6. Bendtzen K. Clinical significance of cytokines natural and therapeutic regulation. Seminars Clin Immunol 1991;3:5-13.
  7. Bendtzen K. Immune hormones (cytokines); Pathogenic role in autoimmune rheumatic and endocrine diseases. Autoimmunity 1989;2:177-189.
  8. Bertolini DR, Nedwin GE, Bringmani TS, Smith DD, Mundy GR. Stimulation of bone resorption and inhibition of bone formation in vitro by human tumour necrosis factors. Nature 1986;319:516-518.
  9. Bickel, M. The role of IL-8 in inflammation and mechanisms of regulation. J Periodontol 1993;64:456-460.
  10. Birkedal-Hansen, H. Role of cytokines and inflammatory mediators in tissue destruction. J Periodontal Res;1993;28:500-510.
  11. Birkedal-Hansen, H. Role of matrix metalloproteinases in human periodontal diseases. J Periodontol 1993;64:474-484.
  12. Bostrom L, Linder LE, Bergstrom J. Smoking and cervicular fluid levels of IL-6 and TNF-alpha in periodontal disease. J Clin Periodontol 1999;26:352-357. 
  13. Champagne CM, Buchanan W, Reddy MS, Preisser JS, Beck JD. Potential for gingival crevice fluid measures as predictors of risk for periodontal diseases. Periodontol 2000 2003;31:167-80.
  14. Charon J, Luger T, Mergenhagen S, Oppenheim J. Increased thymocyte activating factor in human gingival fluid during inflammation. Infect Immun 1982;38:1190-1195.
  15. Dayer JM, Beutler B, Cerami A. Cachectin/tumor necrosis factor stimulates collagenase and prostaglandin E2 production by human synovial cells and dermal fibroblasts. J Exp Med 1985;162:2163-2168.
  16. Delima A, Oates T, Assuma R, Schwartz Z, Cochran D, Amar S, et al. Soluble antagonists to interleukin-1 (IL-1) and tumour necrosis factor (TNF) inhibits loss of tissue attachment in experimental periodontitis. J Clin Periodontol 2001;28:233-240.
  17. Dinarello C. Proinflammatory cytokines. Chest 2000;188:503-508.
  18. Dufour A, Baran C, Langkamp HL, Piesco NP, Agarwal S. Regulation of differentiation of gingival fibroblasts and periodontal ligament cells by rhIL-1β and rhTNF-α. J Periodont Res 1993;28:566-568.
  19. Engebretson SP, Lamster IB, Herrera-Abreu M, Celenti RS, Timms JM, Chaudhary, AG, et al. The influence of interleukin gene polymorphism on expression of interleukin-1beta and tumour necrosis factor-alpha in periodontal tissue and gingival crevicular fluid. J Periodontol 1999;70:567-573.
  20. Engebretson SP, Grbic JT, Singer R, Lamster IB. GCF IL-1beta profiles in periodontal disease. J Clin Periodontol 2002;29:48-53.
  21. Faizuddin M, Bharathi SH, Rohini NV. Estimation of interleukin-1beta levels in the gingival crevicular fluid in health and in inflammatory periodontal disease. J Periodontal Res 2003;38:111-114.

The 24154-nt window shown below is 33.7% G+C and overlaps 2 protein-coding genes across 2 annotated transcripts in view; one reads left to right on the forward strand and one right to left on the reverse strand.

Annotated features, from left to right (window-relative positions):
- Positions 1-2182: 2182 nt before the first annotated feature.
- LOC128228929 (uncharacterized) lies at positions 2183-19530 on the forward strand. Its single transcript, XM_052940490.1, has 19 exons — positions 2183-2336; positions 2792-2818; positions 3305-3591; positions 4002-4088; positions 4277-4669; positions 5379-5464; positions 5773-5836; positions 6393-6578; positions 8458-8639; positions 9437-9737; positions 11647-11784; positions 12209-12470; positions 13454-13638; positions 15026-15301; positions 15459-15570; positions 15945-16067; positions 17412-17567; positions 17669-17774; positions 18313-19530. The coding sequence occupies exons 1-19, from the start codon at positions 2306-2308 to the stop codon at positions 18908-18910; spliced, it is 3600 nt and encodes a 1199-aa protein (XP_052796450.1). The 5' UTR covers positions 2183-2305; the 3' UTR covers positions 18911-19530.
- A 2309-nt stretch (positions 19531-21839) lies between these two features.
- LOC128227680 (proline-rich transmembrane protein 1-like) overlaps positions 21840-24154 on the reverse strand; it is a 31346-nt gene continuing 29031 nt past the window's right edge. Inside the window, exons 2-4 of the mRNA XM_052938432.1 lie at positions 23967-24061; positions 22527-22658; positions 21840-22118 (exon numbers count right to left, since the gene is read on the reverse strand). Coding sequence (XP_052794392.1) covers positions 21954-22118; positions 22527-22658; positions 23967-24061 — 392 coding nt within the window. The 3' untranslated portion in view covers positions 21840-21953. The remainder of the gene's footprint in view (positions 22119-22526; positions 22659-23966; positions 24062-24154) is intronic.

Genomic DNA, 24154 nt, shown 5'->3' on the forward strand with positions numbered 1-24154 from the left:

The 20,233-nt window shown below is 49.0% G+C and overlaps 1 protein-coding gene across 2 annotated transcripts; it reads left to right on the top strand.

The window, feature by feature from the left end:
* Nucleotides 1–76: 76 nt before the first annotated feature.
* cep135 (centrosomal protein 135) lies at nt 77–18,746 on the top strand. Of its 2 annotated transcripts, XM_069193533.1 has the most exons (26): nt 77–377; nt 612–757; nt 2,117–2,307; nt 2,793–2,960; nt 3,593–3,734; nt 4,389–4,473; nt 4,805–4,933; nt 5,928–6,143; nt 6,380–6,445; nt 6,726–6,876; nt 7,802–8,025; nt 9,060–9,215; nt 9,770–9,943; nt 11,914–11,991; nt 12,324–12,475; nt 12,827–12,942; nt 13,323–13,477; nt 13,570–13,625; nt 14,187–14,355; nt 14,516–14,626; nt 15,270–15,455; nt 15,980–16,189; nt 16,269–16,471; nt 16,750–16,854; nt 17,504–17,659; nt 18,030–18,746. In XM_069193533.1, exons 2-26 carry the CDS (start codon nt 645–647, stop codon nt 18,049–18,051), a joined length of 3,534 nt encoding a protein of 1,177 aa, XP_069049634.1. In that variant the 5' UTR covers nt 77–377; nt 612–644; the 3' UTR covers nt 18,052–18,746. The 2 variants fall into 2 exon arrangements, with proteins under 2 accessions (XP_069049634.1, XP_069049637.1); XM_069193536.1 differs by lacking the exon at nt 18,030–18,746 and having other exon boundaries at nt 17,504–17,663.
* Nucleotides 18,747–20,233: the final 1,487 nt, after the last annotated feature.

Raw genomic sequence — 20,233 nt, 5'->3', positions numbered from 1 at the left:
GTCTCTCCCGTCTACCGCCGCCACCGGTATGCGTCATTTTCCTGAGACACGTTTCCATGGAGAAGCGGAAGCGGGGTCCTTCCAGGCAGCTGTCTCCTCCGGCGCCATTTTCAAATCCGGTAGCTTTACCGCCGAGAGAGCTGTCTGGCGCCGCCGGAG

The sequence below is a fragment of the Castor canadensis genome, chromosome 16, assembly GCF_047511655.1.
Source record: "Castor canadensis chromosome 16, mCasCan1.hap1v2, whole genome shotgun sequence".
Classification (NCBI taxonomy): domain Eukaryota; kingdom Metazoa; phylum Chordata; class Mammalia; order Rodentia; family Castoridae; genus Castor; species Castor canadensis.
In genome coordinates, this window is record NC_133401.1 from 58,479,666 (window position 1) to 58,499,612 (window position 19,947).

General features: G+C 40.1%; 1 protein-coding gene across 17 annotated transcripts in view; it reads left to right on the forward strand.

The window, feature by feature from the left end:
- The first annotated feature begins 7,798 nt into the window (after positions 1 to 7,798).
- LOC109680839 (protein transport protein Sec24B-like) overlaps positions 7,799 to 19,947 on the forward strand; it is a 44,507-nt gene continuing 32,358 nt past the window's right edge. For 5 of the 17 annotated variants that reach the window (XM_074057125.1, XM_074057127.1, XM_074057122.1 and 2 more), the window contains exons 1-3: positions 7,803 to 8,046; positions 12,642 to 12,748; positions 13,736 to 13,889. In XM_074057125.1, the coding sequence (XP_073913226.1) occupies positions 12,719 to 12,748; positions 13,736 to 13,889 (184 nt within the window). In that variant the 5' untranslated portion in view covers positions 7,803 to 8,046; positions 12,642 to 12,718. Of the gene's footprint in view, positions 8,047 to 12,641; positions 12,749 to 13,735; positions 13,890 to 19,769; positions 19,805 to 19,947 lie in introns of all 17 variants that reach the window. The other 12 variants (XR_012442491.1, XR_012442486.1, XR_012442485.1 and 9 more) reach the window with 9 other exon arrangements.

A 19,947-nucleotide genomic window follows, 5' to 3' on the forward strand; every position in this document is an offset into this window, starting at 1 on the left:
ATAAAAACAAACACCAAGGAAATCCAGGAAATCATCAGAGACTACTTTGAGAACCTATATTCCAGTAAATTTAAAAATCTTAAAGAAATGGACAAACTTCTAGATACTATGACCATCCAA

22. Ferrante A. Activation of neutrophils by interleukins-1 and -2 and tumour necrosis factors. Immunol Ser 1992;57:417-436.
  23. Figueredo CMS, Ribeiro MSM, Fischer RG, Gustafsson A. Increased interleukin-1 beta concentration in gingival crevicular fluid as a character of periodontitis. J Periodontol 1999;70:1457–1463.
  24. Fine DH, Mandel ID. Indicators of periodontal disease activity: an evaluation. J Clin Periodontol 1986;13:533-546.
  25. Garrison SW, Holt SC, Nichols FC. Lipopolysaccharide-stimulated PGE2 release from human monocytes. Comparison of lipopolysaccharides prepared from suspected periodontal pathogens. J Periodontol 1988;59:684–687.
  26. Geivelis M, Turner DW, Pederson ED, Lamberts BL. Measurements of interleukin-6 in gingival crevicular fluid from adults with destructive periodontal disease. J Periodontol 1993;64:980-983.
  27. Gemmell E, Seymour GJ. Modulation of immune responses to periodontal bacteria. Curr Opin Periodontol 1994;28-38.
  28. Gemmell E, Marshall RI, Seymour GJ. Cytokines and prostaglandins in immune homeostasis and tissue destruction in periodontal disease. Periodontol 2000 1997;14;112-143.
  29. Giannopoulou C, Kamma JJ, and Mombelli A. Effect of inflammation, smoking and stress on gingival crevicular fluid cytokine level. J Clin Periodontol 2003;30:145-153.
  30. Goodson JM, Dewhirst FE, Brunetti A. Prostaglandin E levels and human periodontal disease. Prostaglandins 1974;6:81-85.
  31. Graves D, Chen C, Douville C, Jiang Y. Interleukin-1 receptor signalling rather than that of tumour necrosis factor is critical in protecting the host from the severe consequences of a polymicrobe anaerobic infection. Infect Immun 2000;8:4746-4751.
  32. Graves D, Delima A, Assuma R, Amar S, Oates T, Cochran D. Interleukin-1 and tumour necrosis factor antagonists inhibit the progression of inflammatory cell infiltration toward alveolar bone in experimental periodontitis. J Periodontol 1998;69:1419-1425.
  33. Grieve W, Johnson G, Moore RN, Reinhardt RA, DuBois LM. PGE and IL-1β levels in gingival crevicular fluid during human orthodontic tooth movement. Am J Orthod Dentofacial Orthop 1994;105, 369-374.
  34. Heasman PA, Collins JG, Offenbacher S. Changes in crevicular fluid levels of interleukin-1 beta, leukotriene B4, prostaglandin E2, thromboxane B2 and tumour necrosis factor alpha in experimental gingivitis in humans. J Periodontal Res 1993;28:241-247.
  35. Heasman PA, Lauffart BL, Preshaw PM. Crevicular fluid prostaglandin E2 levels in periodontitis-resistant and periodontitis-susceptible adults. J Clin Periodontol 1998;25:1003-1007.
  36. Heath JK, Atkinson SJ, Hembry RM, Reynolds JJ, Meikle MC. Bacterial antigens induce collagenase and prostaglandin E2 synthesis in human gingival fibroblasts through a primary effect on circulating mononuclear cells. Infect Immun 1987;55:2148-2154.
  37. Hou LT, Liu CM, Rossomando EF. Crevicular interleukin-1 beta in moderate and severe periodontitis patients and the effect of phase I periodontal treatment. J Clin Periodontol 1995;22:162-167.